What is it

Discussion in 'European & Other Pocket Watches' started by edfuller, May 9, 2007.

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  1. edfuller

    edfuller Registered User

    May 4, 2007
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    I just came into possession of a pocket watch that has no maker's name on the movement or on the dial. Does anyone out there have any ideas on it's origins? Hopefully the pictures are clear, if not please let me know and I will try to make better ones. Thanks for any help. Ed
     

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  2. Jon Hanson

    Jon Hanson Registered User
    NAWCC Member Golden Circle

    Aug 24, 2000
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  3. Don Dahlberg

    Don Dahlberg Registered User
    NAWCC Member

    Aug 31, 2000
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    The Swiss used a different method of producing watches. Dozens of companies produced incomplete movements called ebauche movements. These were then purchased by any of hundreds of even thousands of other companies or individual watchmakers that completed and cased these movement. They could make a high end or low end watch out of a given ebauche movement, depending on how much time and money they wanted to invest. To ad insult to injury, many of these companies did not label their work or used dozens of labels.

    So all we can say, Swiss bar movement. 1840 to 1890. Cylinder escapement.

    Don
     
  4. Richard Watkins

    Richard Watkins Registered User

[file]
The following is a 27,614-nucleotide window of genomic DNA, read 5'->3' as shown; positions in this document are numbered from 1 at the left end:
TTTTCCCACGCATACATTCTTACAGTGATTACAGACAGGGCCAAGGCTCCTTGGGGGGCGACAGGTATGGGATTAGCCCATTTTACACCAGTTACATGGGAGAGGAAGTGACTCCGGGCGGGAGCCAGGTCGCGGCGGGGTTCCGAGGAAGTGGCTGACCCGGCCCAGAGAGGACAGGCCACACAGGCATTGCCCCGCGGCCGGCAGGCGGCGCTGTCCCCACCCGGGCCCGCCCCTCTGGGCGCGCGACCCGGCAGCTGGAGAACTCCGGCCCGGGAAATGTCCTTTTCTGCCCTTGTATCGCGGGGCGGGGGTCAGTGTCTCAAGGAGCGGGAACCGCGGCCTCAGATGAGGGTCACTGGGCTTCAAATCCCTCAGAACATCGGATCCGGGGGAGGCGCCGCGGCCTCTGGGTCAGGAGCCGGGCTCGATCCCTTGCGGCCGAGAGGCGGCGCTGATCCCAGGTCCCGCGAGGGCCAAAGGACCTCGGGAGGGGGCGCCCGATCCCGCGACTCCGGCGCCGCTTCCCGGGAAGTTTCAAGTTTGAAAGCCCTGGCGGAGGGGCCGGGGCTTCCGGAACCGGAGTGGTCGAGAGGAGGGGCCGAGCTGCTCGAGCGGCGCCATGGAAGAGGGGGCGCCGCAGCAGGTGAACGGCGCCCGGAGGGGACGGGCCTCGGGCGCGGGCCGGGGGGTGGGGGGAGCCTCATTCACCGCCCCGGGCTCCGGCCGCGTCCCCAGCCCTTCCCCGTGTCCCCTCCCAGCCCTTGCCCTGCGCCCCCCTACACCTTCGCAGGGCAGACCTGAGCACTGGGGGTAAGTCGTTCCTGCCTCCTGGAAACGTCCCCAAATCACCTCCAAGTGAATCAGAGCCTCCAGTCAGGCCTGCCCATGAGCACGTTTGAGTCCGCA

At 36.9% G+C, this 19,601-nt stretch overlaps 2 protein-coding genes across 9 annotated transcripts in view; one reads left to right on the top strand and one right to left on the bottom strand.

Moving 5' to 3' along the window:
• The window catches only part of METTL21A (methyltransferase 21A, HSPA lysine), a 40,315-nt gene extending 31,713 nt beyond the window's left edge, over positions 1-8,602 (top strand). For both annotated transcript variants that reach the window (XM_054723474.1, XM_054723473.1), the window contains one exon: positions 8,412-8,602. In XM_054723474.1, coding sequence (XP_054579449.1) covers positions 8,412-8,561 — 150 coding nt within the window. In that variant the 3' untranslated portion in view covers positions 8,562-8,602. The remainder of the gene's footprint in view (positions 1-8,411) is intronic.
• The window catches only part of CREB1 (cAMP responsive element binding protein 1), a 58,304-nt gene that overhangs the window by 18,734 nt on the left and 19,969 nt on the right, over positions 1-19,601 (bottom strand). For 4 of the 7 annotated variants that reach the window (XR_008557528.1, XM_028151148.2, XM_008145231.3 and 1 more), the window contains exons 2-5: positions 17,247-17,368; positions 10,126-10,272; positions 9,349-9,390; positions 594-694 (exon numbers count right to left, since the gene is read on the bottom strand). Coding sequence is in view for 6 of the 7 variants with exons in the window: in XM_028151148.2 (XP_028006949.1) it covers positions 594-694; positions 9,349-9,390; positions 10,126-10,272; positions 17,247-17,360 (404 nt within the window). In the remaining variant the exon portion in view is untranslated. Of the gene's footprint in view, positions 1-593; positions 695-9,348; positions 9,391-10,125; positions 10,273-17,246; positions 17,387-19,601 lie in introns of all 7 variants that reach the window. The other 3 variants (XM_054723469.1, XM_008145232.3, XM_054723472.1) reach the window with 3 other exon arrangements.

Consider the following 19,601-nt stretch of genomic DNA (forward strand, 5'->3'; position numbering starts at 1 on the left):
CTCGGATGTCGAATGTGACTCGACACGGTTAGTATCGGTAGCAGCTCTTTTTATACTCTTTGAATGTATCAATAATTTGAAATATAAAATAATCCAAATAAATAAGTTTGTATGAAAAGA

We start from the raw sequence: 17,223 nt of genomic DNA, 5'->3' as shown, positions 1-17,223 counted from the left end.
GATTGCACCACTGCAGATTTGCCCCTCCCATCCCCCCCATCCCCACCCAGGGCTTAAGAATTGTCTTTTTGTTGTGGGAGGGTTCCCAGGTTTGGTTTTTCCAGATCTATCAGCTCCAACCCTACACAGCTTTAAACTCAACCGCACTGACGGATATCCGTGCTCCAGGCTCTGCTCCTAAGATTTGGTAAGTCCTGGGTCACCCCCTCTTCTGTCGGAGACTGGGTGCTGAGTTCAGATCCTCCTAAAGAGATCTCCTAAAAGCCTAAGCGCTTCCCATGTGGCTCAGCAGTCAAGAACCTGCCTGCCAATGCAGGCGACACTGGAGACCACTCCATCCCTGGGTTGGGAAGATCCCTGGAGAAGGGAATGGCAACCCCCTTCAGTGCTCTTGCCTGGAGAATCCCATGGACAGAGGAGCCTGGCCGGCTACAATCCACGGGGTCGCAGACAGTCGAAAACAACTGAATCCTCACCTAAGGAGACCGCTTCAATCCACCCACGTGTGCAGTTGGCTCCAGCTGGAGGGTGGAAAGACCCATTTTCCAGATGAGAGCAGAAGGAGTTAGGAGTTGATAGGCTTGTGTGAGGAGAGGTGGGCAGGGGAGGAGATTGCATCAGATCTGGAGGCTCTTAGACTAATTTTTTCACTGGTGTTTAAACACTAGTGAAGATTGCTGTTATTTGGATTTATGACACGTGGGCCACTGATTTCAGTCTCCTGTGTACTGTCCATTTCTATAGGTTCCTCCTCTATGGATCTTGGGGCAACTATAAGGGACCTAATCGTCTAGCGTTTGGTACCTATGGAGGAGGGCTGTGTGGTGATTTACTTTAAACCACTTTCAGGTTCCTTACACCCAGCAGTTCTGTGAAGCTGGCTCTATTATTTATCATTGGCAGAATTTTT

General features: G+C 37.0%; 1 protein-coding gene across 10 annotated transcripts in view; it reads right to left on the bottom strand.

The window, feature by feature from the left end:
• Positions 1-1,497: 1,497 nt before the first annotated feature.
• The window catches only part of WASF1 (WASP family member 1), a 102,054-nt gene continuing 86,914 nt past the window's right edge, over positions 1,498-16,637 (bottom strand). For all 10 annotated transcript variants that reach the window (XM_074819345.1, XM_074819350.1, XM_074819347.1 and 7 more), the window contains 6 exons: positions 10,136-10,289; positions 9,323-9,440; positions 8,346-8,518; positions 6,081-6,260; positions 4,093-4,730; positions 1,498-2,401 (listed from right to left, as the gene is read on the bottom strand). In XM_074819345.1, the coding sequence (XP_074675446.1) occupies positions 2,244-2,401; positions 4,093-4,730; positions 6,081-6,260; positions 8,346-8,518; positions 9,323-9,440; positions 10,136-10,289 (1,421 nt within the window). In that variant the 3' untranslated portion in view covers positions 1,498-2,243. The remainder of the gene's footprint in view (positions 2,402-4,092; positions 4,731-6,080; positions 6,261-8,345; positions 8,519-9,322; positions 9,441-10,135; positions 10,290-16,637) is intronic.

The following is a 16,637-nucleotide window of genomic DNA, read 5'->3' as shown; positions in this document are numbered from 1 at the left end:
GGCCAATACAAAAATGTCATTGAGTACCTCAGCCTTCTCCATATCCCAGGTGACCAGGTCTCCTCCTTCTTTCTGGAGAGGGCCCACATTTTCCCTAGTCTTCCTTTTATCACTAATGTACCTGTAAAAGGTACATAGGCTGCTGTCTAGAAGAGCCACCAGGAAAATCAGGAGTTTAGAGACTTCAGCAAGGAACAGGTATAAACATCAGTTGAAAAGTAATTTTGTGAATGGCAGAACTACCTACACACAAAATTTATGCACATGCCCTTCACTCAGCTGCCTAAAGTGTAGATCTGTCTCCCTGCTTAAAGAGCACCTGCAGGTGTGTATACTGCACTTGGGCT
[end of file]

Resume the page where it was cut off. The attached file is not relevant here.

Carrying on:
NAWCC Fellow NAWCC Member

    Some have a maker's trademark on the pillar plate - not sure from the photo if there is one near the balance cock. But finding who the mark belongs to can be very difficult, so it is not always a help.
     
  5. Smudgy

    Smudgy Registered User
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    May 20, 2003
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    Looks like a low jewel (probably 6, the writing might say) cylinder escapement. Key wind and key set.
     
  6. edfuller

    edfuller Registered User

    May 4, 2007
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    Thanks to all. I found a little more information last night. In the "Complete Price Guide to Watches" No.26 I found a picture of the movement on page 448. It says "Bar (Le Coultre) SWISS style ebauche caliber." Thanks again to you all. Ed
     
  7. pwrudy

    pwrudy Registered User
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    Nov 7, 2002
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    Priest, Teacher
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    Dear Ed,
    let me just add that this is a so-called 'Calibre V', produced from the 1850s until well into the early 1900s. You will find an explanation of those different swiss models (if you take this term as a translation for 'calibre') in Adolphe Chapiro, Taschenuhren aus vier Jahrhunderten, München 1995, p. 356.
    My personal guess for a production date of this four-jewel low-grade watch (see inscription on dust cover) would be 1880/90s (machine-made engraving on cock).
    Rudolf
     

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